We would like to eliminate as much as possible opportunities for abuse of the process by vexatious litigants.

We are looking at the balance struck between national and local interests.

While no planning process can give certainty of outcome, we can aim at greater certainty around processes, timeframes, and costs.

Water issues are looming ever larger on the government’s agenda in several ways.

We identified water allocation and quality as key issues in the Sustainable Development Programme of Action released early last year. Three substantial background papers on these issues have just been released. The Ministry of Health is reviewing Drinking Water Standards with a view to introducing a Bill to give our standards legislative backing. Our standards are modeled on the World Health Organisation guidelines and represent accepted international practice. The Ministry for the Environment is preparing Raw Drinking Water Standards, and technical workshops on the proposals will be held next month. Flood Waters. River control, flood protection, and catchment issues are very much on the minds of all levels of government, following the devastating floods in February in the lower North Island, and now the floods in the Whakatane and Opotiki Districts.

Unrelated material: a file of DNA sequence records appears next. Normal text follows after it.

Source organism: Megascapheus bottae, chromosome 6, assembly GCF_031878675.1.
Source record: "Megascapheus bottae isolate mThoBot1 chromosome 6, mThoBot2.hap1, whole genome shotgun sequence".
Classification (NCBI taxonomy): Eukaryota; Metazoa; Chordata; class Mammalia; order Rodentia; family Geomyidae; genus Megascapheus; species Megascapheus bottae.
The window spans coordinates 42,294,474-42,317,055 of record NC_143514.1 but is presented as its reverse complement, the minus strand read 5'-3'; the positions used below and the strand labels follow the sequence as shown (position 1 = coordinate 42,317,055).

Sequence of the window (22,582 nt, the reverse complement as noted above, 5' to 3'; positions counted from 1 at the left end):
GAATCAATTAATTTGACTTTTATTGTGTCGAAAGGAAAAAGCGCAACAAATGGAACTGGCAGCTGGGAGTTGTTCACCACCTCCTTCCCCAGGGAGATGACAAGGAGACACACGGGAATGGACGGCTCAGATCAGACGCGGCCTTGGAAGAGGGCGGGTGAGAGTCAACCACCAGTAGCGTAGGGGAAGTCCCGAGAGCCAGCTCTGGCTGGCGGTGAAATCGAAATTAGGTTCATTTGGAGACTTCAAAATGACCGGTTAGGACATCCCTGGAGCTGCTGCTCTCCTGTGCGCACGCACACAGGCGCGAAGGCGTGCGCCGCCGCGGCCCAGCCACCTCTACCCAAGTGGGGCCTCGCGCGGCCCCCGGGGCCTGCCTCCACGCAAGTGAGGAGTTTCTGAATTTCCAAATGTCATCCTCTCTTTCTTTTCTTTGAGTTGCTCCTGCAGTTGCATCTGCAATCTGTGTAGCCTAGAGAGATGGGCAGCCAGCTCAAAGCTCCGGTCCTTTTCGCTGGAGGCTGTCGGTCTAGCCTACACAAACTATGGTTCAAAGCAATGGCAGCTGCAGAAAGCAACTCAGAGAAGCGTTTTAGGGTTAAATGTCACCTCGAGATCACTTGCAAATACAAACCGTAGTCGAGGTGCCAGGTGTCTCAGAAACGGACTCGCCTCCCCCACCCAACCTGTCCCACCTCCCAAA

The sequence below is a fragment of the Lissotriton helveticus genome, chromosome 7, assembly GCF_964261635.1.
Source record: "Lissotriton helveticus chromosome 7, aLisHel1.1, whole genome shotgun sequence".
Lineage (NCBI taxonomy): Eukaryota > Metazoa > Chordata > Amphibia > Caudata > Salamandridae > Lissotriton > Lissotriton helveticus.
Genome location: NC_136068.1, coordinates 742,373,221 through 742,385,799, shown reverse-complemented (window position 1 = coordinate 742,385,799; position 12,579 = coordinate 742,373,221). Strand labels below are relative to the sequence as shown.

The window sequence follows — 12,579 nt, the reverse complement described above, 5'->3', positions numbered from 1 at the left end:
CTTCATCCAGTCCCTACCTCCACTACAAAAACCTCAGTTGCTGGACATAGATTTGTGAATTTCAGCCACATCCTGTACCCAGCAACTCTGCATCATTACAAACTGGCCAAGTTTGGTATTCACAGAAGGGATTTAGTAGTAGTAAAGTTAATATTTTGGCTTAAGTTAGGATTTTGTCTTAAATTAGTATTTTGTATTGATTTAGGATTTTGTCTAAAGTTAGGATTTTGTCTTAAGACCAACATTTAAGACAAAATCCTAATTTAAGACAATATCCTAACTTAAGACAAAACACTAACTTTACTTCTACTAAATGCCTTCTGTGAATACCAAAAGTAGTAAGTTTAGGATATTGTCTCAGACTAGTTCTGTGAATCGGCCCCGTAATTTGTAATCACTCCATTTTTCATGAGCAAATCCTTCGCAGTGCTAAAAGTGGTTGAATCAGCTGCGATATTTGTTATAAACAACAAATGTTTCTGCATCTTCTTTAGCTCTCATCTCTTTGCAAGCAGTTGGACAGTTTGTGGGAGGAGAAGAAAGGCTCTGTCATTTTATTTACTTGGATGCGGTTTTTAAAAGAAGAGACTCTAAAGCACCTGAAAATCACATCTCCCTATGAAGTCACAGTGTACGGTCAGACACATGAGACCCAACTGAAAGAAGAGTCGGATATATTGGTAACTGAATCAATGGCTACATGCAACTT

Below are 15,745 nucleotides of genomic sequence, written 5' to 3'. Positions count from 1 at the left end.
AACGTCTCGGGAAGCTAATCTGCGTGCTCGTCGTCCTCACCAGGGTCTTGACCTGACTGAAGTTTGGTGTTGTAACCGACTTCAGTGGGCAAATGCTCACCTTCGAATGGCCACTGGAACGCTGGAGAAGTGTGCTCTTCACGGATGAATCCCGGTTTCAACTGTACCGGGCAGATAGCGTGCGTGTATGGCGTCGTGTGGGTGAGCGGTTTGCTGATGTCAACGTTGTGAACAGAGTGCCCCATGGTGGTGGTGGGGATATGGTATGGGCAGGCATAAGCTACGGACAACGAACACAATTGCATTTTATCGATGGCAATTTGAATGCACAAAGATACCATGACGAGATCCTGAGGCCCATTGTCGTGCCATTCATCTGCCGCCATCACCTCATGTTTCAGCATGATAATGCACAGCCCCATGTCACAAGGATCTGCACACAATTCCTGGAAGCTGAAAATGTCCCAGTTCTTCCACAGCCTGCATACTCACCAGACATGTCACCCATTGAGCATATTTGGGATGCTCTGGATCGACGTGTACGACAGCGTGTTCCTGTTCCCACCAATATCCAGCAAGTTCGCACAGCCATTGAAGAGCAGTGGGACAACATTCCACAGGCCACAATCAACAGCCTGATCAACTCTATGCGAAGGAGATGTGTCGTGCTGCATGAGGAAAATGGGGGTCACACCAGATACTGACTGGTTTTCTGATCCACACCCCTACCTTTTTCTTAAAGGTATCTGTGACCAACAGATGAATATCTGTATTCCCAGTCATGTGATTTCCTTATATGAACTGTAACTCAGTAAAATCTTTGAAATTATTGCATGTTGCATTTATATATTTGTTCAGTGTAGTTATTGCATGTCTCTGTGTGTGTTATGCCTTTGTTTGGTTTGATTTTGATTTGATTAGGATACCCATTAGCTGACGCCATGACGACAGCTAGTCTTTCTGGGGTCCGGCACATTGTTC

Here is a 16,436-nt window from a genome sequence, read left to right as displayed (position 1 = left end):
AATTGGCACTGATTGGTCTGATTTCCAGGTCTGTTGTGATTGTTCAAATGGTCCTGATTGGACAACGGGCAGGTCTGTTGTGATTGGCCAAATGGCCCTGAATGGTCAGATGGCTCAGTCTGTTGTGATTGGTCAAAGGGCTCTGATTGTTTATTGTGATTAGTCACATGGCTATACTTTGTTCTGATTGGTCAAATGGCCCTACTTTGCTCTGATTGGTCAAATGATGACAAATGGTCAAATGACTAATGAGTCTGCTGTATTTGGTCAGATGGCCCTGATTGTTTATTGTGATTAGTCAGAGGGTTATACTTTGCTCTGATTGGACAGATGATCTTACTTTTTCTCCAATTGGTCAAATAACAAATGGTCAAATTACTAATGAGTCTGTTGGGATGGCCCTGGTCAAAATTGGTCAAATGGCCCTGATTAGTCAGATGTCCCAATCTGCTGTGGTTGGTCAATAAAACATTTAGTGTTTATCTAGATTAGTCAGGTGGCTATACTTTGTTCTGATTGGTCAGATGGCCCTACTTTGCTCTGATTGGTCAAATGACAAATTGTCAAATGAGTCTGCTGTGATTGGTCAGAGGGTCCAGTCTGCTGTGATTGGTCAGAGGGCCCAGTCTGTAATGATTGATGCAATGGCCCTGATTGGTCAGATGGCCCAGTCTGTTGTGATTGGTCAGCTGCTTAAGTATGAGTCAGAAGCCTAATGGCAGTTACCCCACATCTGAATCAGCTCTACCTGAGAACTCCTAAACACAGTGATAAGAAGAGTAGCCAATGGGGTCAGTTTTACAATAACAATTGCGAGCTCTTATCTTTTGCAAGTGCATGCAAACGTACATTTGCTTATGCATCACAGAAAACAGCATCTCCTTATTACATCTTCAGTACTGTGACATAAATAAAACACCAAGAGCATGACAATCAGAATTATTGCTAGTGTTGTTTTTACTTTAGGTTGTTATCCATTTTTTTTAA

Recently central government chief executives and chief executives of regional councils held their second Environment Forum. Flood and river control was on the agenda, with questions being raised about design and building standards for flood infrastructure and about the adequacy of the Soil Conservation and Rivers Control Act 1941.

The regional chief executives have formed a working party to study and report on the issues. I will be expecting the relevant central government chief executives to stay engaged and ensure that central government has good advice on any updating of policy and legislation which may be required.

This year’s floods were the first major emergencies since the new Civil Defence and Emergency Management leglislation came into force.

In the Manawatu region, the Regional Council, Horizons Manawatu, was ready to exercise the new responsibilities made possible by the legislation, with, I believe, beneficial effects.

The levels of government support set by the standard recovery plan in the mid 1990s have had to be exceeded in order to meet the range of needs which arose from the February emergency.

Our government took a pragmatic and flexible approach, with a purpose designed response, especially to avoid longlasting damage to the viability of farm businesses in the area.

We are now in the process of assessing what response, beyond the immediate emergency response, will be needed in the eastern Bay of Plenty.

In so many areas nowadays, a whole of government approach to dealing with policy responses and solutions goes far further than just central government co-ordinating its own agencies and departments.

Now “whole of government” means central, regional, and local government working collaboratively.